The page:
U.S. authorities on Wednesday seized a cross-border tunnel that ran the length of four football fields from a restaurant in Mexicali, Mexico, to a newly built house in Calexico, California, following an investigation that netted more than a ton of marijuana and resulted in four arrests.
The tunnel was the 12th completed secret passage that U.S. authorities have discovered along California's border with Mexico since 2006. They have found more than 75 along the entire U.S.-Mexico border in the last five years, mostly in California and Arizona and many of them incomplete.
Drug traffickers allegedly purchased the Calexico property in April for $240,000 and finished building a three-bedroom house on the parcel for $86,000 by December. Prosecutors say the first tunnel shipment occurred Feb. 28, leading to the seizure of 1,350 pounds of marijuana in West Covina, near Los Angeles.
The tunnel extended about 300 yards in Mexico from El Sarape Mexican restaurant and ran about 100 yards on U.S. soil to the house in a quiet residential area of Calexico, a city of about 40,000 people located 120 miles east of San Diego.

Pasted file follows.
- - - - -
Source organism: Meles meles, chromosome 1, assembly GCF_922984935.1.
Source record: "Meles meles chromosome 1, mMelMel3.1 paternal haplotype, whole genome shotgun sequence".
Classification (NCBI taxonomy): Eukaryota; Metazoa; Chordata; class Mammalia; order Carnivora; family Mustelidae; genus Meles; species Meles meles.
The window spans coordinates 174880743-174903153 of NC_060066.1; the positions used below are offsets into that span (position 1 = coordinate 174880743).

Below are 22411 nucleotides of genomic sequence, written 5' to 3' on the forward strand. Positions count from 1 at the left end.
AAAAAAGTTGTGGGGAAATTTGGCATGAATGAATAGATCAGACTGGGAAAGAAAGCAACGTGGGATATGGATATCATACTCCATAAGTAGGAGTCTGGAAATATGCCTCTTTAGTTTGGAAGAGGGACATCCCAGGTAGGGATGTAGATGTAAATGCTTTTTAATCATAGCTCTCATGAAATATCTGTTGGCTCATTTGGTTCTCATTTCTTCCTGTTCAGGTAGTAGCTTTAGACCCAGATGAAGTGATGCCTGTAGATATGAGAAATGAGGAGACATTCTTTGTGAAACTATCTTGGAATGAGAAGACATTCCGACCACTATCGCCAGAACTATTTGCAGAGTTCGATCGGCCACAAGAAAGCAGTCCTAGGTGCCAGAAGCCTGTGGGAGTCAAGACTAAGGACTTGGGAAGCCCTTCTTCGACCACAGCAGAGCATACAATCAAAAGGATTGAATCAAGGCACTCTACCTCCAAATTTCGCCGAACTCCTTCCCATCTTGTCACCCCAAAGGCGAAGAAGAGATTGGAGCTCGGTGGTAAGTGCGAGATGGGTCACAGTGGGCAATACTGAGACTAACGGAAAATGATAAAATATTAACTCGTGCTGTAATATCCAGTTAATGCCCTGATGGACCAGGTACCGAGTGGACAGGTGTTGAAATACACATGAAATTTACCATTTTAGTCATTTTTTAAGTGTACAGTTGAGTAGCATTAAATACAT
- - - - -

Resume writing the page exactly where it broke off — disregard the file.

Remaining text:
"This house and tunnel were constructed under the watchful eye of law enforcement," said Laura Duffy, U.S. attorney for the Southern District of California. "For the builders, the financiers and the operators of these passageways, there is no light at the end of the tunnel. We will seize your drugs and your tunnel before you even have a chance to use it."
Two men were arrested Wednesday in Calexico — one at the tunnel house and another at a house believed to have been used to store drugs — and charged drug trafficking crimes, authorities said. Two women were arrested Tuesday in Arizona, including the purchaser of the Calexico house.
Dave Shaw, special agent in charge of U.S. Immigration and Customs Enforcement's Homeland Security Investigations in San Diego, said the investigation was "still very much ongoing."
Mexico's Sinaloa cartel has long controlled drug trafficking along the border in California's Imperial Valley, which offers easy freeway access to Los Angeles and Phoenix. The group's leader, Joaquin "El Chapo" Guzman, escaped from Mexican prison in July through a tunnel and was captured again in January.
The latest discovery is the first completed tunnel found in a decade in Calexico, which is less of a draw for drug traffickers because the soil is harder and the city is largely residential, authorities said. San Diego is popular because its clay-like soil is easy to dig and its Otay Mesa is industrial and has many large warehouses considered ideal for storing and moving drugs.